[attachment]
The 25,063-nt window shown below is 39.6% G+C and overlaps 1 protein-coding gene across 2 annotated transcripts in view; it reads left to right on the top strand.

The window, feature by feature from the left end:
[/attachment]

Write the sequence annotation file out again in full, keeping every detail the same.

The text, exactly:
The 25,063-nt window shown below is 39.6% G+C and overlaps 1 protein-coding gene across 2 annotated transcripts in view; it reads left to right on the top strand.

The window, feature by feature from the left end: